Saudi Arabia opens $590bn stock market to foreigners
Until Monday overseas investors could only buy stocks on the Saudi market through so-called participatory notes and exchange-traded funds.
“The opening of the Saudi stock market to foreign investors today[Monday – Ed.]will give more flexibility to those seeking access to this vigorous economy. With daily turnover of $2 billion the Saudi market is the most liquid in the Middle East and North Africa region. Once the changes are in place, international investors are likely to want access to Saudi businesses generally and particularly to non-cyclical sectors like healthcare and retail,”Hedi Ben Mlouka, chief investment officer of fund manager Duet’s frontier market fund,toldThe Telegraph.
Saudi Arabia’s Tadawul is the eleventh largest stock exchange in the world, and the fourth largest based on liquidity among the emerging markets. It actively trades 169 companies from 15 sectors of the economy.
As Saudi Arabia has had some big bills, spending money on the war in Yemen and Syria, it is looking for extra cash, which is one of the key reasons for opening the market. Growth in Saudi Arabia, with an estimated $752 billion GDP, is expected to reach only 2.5 percent in 2015 compared to 3.6 percent last year, according to Bloomberg data.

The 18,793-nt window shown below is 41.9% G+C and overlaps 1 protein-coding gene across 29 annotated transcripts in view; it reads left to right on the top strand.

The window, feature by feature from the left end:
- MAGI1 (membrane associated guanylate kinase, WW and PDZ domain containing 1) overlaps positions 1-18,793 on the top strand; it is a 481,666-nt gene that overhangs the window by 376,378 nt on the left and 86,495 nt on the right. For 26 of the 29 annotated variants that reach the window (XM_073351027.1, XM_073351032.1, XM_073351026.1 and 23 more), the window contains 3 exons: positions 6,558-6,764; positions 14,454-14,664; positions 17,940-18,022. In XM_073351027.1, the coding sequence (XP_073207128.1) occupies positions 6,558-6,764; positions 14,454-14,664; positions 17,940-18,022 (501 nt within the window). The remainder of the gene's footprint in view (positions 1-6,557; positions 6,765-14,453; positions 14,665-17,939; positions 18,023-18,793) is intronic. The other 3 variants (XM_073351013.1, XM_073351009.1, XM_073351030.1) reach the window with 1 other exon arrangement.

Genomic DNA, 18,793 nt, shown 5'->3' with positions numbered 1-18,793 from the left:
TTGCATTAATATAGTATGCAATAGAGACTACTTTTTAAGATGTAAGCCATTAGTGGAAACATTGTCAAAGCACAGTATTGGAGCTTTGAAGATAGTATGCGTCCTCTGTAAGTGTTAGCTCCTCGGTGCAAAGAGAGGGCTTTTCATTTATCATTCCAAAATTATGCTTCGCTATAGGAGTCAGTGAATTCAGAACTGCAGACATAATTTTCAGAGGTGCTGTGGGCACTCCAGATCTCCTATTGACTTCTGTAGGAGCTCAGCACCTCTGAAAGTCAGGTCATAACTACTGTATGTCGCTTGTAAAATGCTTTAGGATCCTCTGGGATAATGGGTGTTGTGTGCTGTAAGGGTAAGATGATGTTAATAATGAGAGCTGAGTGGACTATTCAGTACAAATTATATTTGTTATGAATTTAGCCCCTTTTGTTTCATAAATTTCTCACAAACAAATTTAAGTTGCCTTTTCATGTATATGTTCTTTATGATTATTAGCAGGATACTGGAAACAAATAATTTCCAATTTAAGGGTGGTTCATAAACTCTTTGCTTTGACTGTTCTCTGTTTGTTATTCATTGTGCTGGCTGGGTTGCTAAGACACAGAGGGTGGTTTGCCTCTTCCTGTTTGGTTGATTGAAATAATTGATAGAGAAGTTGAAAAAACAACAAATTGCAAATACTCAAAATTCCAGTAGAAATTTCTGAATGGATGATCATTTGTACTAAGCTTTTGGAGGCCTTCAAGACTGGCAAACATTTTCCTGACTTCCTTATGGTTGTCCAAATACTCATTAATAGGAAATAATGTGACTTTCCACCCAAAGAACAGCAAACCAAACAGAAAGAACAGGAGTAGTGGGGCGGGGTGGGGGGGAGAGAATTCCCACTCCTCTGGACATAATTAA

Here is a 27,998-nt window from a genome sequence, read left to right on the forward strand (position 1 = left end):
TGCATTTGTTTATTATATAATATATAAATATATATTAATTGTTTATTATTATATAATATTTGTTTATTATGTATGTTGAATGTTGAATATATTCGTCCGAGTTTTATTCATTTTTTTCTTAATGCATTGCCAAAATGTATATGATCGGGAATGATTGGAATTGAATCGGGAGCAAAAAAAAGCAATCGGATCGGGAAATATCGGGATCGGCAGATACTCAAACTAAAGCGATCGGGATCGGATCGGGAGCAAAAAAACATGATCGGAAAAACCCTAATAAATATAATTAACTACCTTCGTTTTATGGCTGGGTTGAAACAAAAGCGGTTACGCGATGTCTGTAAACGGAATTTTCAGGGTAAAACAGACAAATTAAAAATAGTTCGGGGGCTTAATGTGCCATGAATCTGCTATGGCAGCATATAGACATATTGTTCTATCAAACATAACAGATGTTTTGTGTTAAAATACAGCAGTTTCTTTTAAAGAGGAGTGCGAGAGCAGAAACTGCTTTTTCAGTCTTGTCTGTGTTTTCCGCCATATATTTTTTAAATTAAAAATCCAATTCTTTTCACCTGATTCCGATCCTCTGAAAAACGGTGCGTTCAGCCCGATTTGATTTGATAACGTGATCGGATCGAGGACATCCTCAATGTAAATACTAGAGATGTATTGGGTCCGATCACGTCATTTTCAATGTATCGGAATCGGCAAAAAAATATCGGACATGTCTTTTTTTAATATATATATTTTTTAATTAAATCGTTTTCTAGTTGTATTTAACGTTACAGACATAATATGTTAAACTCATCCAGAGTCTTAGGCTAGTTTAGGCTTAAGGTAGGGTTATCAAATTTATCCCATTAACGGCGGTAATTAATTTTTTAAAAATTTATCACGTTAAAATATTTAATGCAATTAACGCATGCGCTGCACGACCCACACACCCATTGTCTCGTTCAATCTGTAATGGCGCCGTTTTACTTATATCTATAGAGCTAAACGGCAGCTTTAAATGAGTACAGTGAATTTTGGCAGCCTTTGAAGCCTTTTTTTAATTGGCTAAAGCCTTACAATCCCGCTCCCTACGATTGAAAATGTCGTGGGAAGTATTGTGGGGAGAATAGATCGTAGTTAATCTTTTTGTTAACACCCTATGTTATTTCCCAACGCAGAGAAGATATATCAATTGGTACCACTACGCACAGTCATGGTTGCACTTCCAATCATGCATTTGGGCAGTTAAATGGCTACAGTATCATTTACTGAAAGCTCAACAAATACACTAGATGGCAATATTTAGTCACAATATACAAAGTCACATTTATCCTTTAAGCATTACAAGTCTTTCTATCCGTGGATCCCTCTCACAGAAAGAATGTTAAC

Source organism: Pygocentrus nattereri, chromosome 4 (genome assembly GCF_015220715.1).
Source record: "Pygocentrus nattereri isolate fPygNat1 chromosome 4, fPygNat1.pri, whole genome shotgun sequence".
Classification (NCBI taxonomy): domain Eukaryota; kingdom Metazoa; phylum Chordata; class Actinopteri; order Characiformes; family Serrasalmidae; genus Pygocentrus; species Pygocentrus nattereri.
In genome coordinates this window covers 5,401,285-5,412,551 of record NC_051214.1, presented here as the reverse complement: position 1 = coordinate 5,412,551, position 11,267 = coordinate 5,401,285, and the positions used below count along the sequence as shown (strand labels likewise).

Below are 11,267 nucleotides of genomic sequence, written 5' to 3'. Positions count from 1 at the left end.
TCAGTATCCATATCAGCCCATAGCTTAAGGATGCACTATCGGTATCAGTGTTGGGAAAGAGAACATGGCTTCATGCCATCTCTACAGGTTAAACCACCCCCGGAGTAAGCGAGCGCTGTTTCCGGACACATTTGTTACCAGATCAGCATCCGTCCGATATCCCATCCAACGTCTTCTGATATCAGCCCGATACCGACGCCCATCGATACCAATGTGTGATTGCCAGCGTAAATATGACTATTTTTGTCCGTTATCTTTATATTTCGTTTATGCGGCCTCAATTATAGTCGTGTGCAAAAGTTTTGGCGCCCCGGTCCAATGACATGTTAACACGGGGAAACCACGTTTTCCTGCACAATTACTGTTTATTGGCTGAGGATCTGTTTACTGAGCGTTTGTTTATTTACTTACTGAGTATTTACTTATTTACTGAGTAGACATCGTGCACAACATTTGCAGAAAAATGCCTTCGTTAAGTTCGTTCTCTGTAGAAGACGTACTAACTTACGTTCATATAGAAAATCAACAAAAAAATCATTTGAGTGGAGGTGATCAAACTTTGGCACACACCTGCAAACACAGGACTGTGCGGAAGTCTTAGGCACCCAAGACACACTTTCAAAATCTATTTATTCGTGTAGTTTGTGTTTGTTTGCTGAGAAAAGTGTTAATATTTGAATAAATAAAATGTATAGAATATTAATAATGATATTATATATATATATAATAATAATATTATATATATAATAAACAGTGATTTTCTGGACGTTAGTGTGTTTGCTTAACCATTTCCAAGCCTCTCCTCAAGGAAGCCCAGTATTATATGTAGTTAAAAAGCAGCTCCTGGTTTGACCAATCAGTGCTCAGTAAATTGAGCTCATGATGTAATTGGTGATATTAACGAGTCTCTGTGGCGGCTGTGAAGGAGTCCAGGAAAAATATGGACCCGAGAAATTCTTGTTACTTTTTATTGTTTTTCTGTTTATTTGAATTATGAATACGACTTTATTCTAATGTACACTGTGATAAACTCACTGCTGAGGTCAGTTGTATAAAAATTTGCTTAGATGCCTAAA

The world’s dominant oil producer could become a net importer by 2030, said Citibank Inc.
The stock market of the wealthiest and most powerful Arab nation and leading OPEC country will only be open to big investors.
Foreigner investment institutions with more than $5 billion in assets under management and more than five years of experience will be admitted to the market. Each investor can hold 5 percent of a company, with a maximum 49 percent in foreign hands.
The reason for such a restriction is to keep out so-called hot money, and attract long-term investors and reduce market volatility. Due to the rollercoaster oil price the market has had the highest volatility in the world this year.
Saudi Arabia plans to bring in up to $50 billion of foreign money in the next 3-5 years, Tariq al-Sudairy, chief executive of Riyadh-based Jadwa Investment told the FT.
The market won’t be flooded, as “inward flows typically materialize gradually over a period of a few years,” he said.
Companies based in Mecca and Medina will still be inaccessible to foreigners, as these sacred cities are categorically restricted to non-Muslims.
New-York based MSCI, serving about 98 percent of the world’s largest money managers, is now assessing the possibility of adding Saudi Arabia to its Emerging Markets Index.